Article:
Two Israeli groups set up training courses in Wikipedia editing with aims to ‘show the other side’ over borders and culture
Now two Israeli groups seeking to gain the upper hand in the online debate have launched a course in “Zionist editing” for Wikipedia, the online reference site.
Yesha Council, representing the Jewish settler movement, and the rightwing Israel Sheli (My Israel) movement, ran their first workshop this week in Jerusalem, teaching participants how to rewrite and revise some of the most hotly disputed pages of the online reference site.
“We don’t want to change Wikipedia or turn it into a propaganda arm,” says Naftali Bennett, director of the Yesha Council. “We just want to show the other side. People think that Israelis are mean, evil people who only want to hurt Arabs all day.”
Wikipedia is one of the world’s most popular websites, and its 16m entries are open for anyone to edit, rewrite or even erase. The problem, according to Ayelet Shaked of Israel Sheli, is that online, pro-Israeli activists are vastly outnumbered by pro-Palestinian voices. “We don’t want to give this arena to the other side,” she said. “But we are so few and they are so many. People in the US and Europe never hear about Israel’s side, with all the correct arguments and explanations.”
Like others involved with this project, Shaked thinks that her government is “not doing a very good job” of explaining Israel to the world.
And on Wikipedia, they believe that there is much work to do.
Take the page on Israel, for a start: “The map of Israel is portrayed without the Golan heights or Judea and Samaria,” said Bennett, referring to the annexed Syrian territory and the West Bank area occupied by Israel in 1967.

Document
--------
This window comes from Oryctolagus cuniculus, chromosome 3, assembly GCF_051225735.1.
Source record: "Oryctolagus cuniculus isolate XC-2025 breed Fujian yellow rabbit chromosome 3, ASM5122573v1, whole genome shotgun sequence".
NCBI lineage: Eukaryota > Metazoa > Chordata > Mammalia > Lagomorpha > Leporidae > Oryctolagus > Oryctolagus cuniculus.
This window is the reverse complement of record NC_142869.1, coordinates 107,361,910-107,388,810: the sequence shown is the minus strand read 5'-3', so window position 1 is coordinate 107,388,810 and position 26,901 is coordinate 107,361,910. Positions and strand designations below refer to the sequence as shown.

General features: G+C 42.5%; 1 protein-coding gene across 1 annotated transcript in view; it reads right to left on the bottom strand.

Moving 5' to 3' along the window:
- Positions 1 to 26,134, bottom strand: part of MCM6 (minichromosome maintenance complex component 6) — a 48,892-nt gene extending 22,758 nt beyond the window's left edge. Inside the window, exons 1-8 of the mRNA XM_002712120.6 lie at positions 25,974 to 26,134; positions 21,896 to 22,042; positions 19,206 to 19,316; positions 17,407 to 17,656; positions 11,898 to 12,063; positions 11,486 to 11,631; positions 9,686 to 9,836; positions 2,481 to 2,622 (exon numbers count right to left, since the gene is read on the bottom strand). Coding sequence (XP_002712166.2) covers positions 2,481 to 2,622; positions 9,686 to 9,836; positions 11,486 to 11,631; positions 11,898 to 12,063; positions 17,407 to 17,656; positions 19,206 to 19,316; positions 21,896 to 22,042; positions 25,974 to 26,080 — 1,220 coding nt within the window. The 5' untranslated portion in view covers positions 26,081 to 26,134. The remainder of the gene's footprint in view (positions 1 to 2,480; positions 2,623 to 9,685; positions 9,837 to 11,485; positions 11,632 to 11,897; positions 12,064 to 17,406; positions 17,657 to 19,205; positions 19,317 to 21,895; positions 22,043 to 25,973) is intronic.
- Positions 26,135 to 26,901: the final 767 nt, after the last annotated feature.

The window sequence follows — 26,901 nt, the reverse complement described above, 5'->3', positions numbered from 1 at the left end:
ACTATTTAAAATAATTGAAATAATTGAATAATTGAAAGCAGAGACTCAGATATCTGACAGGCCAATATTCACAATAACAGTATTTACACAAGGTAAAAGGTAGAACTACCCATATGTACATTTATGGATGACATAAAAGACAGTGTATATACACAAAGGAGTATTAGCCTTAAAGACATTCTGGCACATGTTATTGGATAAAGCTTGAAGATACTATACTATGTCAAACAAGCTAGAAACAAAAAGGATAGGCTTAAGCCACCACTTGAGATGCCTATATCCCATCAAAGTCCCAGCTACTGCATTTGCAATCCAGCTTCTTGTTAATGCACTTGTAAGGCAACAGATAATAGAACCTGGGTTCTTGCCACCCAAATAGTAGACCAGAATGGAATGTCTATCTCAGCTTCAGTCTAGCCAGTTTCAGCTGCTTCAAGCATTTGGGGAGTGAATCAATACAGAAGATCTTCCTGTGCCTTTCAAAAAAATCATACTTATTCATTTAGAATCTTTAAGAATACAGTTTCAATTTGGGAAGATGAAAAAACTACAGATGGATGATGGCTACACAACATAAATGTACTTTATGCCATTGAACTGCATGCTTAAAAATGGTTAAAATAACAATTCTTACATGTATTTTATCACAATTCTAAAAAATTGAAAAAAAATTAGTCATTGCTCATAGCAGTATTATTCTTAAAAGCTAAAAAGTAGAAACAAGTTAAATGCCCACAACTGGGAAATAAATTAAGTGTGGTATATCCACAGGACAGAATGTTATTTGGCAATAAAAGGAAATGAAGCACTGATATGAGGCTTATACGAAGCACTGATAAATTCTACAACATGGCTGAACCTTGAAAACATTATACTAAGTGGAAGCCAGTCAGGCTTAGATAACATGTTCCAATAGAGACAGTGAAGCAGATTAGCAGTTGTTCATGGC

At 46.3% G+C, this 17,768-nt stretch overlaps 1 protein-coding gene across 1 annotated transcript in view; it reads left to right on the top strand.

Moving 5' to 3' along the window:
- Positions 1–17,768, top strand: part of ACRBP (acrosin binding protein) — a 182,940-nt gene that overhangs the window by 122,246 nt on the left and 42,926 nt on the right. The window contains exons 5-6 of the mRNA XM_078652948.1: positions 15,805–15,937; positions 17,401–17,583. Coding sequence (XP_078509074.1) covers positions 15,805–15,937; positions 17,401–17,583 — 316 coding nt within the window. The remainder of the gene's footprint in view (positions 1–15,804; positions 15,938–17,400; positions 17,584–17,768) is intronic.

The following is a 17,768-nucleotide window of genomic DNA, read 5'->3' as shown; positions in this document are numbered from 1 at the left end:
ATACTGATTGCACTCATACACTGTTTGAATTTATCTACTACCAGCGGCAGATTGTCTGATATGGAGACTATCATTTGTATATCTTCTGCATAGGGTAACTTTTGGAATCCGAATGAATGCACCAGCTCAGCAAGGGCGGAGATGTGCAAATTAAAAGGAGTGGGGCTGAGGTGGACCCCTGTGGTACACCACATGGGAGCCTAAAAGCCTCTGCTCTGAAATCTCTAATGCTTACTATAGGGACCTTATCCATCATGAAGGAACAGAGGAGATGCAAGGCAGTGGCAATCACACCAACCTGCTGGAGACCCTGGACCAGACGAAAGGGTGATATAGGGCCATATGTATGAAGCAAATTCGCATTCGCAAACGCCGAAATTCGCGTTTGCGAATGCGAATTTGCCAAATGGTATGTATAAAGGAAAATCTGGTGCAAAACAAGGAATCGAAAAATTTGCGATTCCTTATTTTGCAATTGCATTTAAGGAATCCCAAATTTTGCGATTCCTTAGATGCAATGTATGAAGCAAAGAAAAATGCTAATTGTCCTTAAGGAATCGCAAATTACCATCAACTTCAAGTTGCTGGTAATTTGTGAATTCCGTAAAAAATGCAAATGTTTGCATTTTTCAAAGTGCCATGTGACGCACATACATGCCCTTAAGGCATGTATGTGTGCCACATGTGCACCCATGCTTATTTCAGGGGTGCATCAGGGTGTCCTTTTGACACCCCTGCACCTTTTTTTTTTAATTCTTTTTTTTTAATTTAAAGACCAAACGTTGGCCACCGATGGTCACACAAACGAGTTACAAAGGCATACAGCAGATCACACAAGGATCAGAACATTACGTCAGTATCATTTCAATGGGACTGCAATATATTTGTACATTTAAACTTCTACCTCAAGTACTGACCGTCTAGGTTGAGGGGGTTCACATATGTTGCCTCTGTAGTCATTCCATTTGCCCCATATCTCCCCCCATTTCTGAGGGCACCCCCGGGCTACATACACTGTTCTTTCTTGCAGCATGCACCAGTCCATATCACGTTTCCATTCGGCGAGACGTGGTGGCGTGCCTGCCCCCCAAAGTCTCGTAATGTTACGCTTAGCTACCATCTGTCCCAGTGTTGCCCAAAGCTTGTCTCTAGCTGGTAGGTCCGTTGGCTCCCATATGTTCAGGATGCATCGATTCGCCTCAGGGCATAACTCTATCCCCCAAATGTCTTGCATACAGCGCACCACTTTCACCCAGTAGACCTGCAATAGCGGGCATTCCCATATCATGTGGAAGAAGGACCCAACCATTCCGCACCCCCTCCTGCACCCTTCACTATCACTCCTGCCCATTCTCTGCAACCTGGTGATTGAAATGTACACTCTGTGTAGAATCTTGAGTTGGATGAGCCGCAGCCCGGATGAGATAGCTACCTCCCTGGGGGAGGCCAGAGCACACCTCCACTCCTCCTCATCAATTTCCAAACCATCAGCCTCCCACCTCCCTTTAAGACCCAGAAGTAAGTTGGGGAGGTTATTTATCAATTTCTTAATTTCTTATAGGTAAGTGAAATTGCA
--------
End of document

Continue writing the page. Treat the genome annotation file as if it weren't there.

Another point of contention is the reference to Jerusalem as the capital of Israel – a status that is constantly altered on Wikipedia.
Then there is the problem of what to call certain neighbourhoods. “Is Ariel a city or a settlement?” asks Shaked of the area currently described by Wikipedia as “an Israeli settlement and a city in the central West Bank.” That question is the subject of several thousand words of heated debate on a Wikipedia discussion thread.
The idea, says Shaked and her colleauges, is not to storm in, cause havoc and get booted out – the Wikipedia editing community is sensitive, consensus-based and it takes time to build trust.
“We learned what not to do: don’t jump into deep waters immediately, don’t be argumentative, realise that there is a semi-democratic community out there, realise how not to get yourself banned,” says Yisrael Medad, one of the course participants, from Shiloh.
Is that Shiloh in the occupied West Bank? “No,” he sighs, patiently. “That’s Shiloh in the Binyamin region across the Green Line, or in territories described as disputed.”
One Jerusalem-based Wikipedia editor, who doesn’t want to be named, said that publicising the initiative might not be such a good idea. “Going public in the past has had a bad effect,” she says. “There is a war going on and unfortunately the way to fight it has to be underground.”
In 2008, members of the hawkish pro-Israel watchdog Camera who secretly planned to edit Wikipedia were banned from the site by administrators.
Meanwhile, Yesha is building an information taskforce to engage with new media, by posting to sites such as Facebook and YouTube, and claims to have 12,000 active members, with up to 100 more signing up each month. “It turns out there is quite a thirst for this activity,” says Bennett. “The Israeli public is frustrated with the way it is portrayed abroad.”
The organisiers of the Wikipedia courses, are already planning a competition to find the “Best Zionist editor”, with a prize of a hot-air balloon trip over Israel.
There are frequent flare-ups between competing volunteer editors and obsessives who run Wikipedia. As well as conflicts over editing bias and “astroturfing” PR attempts, articles are occasionally edited to catch out journalists; the Independent recently erroneously published that the Big Chill had started life as the Wanky Balls festival. In 2005 the founding editorial director of USA Today, John Seigenthaler, discovered his Wikipedia entry included the claim that he was involved in the assassination of JFK.
Editors can remain anonymous when changing content, but conflicts are passed to Wikipedia’s arbitration committee. Scientology was a regular source of conflict until the committee blocked editing by the movement.
Critics cite the editing problems as proof of a flawed site that can be edited by almost anybody, but its defenders claim the issues are tiny compared with its scale. Wikipedia now has versions in 271 languages and 379 million users a month.